Editorial

Not a time to panic: On India’s response to coronavirus outbreak

India must cut the transmission chain of the virus to save its health system from collapse

With the virus galloping to 116 countries/regions causing more than 118,000 cases and 4,291 deaths, as on Wednesday, March 11, the World Health Organisation took the last logical step the same day to spotlight the threat posed by the novel coronavirus (SARS-CoV-2) — by declaring it a pandemic. The announcement came as no surprise. On Monday, the WHO chief did caution that the “threat of a pandemic has become very real” based on the number of countries reporting new cases. On Thursday, the numbers rose further: 1,27,863 cases and 4,718 deaths. This announcement comes after WHO, on January 30, declared the outbreak a “public health emergency of international concern”. Soon thereafter, it raised the global risk level to its highest — very high. If the spread to more countries and the cases and deaths reported till the third week of February were of concern, it has become alarming since then. On February 22, the WHO chief warned that the “window of opportunity for containing the virus is narrowing”. Unfortunately, many countries did not take the warning seriously; in the last two weeks, the cases reported have increased 13-fold and countries reporting the virus have tripled. Outside China, Italy (12,462), Iran (10,075) and South Korea (7,869) have the most cases. Nearly 90% of cases reported globally are in just four countries and cases reported daily have seen a sharp drop in China and South Korea.

Coronavirus | State Helpline numbers for COVID-19 | Interactive map of confirmed coronavirus cases in India

The response to WHO’s new classification should not be one of panic but must instead stir countries into changing the course of the pandemic. While WHO had always asked all countries to take aggressive action in viral containment, it has now become all the more important to take that warning seriously. All countries are required to trace, detect, test, isolate and treat cases to prevent a handful of cases from becoming clusters, and for clusters from becoming widespread in the community and overwhelming the health-care system. Even as India has done well in this by testing, isolating, contact tracing and treating people, it has so far restricted itself to people who have returned from abroad and those who have come in contact with infected people. It may be prudent for India to adopt a more aggressive approach by looking for cases in the community to prevent the silent spread of the virus. In addition, containment measures such as closing down schools and cancelling mass gatherings in enclosed places should be done wherever necessary. Steps such as suspending tourist visas for nearly a month starting March 13 and quarantining Indians if needed are welcome — thermal screening cannot detect infected people who do not show symptoms yet. India should pull out all the stops to cut the transmission chain as its fragile public health-care system will collapse if cases rise exponentially.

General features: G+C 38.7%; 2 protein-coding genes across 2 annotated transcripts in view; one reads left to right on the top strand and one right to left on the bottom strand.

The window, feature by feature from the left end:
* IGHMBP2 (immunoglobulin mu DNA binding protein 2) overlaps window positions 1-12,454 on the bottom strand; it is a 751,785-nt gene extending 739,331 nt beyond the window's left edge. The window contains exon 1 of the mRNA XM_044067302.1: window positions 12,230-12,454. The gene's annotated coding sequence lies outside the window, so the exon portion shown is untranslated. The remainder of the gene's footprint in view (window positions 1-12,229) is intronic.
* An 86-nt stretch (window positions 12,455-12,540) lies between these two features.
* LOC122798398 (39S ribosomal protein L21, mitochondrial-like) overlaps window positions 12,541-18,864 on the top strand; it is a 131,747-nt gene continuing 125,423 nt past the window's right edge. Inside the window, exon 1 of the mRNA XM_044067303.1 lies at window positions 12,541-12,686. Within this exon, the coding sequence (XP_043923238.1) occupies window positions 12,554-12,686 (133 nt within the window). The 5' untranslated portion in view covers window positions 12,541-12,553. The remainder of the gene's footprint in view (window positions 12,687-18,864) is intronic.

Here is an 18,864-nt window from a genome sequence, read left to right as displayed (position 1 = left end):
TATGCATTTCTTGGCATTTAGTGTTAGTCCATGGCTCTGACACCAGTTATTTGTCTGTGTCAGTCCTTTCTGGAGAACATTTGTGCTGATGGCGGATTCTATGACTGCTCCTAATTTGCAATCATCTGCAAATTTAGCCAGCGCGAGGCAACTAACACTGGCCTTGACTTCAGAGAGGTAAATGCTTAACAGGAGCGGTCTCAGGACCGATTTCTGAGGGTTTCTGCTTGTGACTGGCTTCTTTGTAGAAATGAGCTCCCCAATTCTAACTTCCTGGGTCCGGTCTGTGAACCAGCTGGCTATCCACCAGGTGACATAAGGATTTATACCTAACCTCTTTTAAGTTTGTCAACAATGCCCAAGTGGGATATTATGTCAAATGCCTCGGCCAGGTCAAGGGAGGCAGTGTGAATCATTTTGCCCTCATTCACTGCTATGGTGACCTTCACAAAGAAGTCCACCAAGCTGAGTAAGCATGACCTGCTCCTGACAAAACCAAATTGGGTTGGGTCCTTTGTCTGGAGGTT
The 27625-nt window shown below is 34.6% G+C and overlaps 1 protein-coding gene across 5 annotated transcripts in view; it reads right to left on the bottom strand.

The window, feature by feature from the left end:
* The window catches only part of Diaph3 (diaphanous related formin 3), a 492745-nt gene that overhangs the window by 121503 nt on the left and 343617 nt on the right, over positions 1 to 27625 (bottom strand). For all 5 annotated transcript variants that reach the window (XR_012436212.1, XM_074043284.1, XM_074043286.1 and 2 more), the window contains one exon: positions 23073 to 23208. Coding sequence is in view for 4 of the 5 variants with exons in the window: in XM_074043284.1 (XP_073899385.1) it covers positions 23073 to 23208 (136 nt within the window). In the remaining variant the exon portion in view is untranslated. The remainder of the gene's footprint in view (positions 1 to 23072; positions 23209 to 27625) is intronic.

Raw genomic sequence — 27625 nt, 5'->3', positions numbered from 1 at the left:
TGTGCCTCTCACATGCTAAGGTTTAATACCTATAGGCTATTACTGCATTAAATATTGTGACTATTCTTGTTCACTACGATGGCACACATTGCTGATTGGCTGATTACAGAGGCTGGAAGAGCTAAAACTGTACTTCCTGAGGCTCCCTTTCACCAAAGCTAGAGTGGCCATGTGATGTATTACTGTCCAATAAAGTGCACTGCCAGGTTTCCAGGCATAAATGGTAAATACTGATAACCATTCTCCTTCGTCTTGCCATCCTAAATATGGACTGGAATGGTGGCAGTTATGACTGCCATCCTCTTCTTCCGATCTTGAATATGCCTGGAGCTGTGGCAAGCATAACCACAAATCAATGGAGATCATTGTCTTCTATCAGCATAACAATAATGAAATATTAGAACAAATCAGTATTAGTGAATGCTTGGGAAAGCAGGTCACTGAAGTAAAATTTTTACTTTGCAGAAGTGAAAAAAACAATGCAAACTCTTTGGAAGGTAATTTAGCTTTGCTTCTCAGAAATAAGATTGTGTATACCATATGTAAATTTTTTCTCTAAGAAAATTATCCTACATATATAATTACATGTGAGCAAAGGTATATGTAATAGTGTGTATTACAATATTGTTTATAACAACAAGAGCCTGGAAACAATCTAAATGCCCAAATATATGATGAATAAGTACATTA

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Printable version | Apr 8, 2020 8:16:59 AM | https://www.thehindu.com/opinion/editorial/not-a-time-to-panic-the-hindu-editorial-on-indias-response-to-coronavirus-outbreak/article31052802.ece

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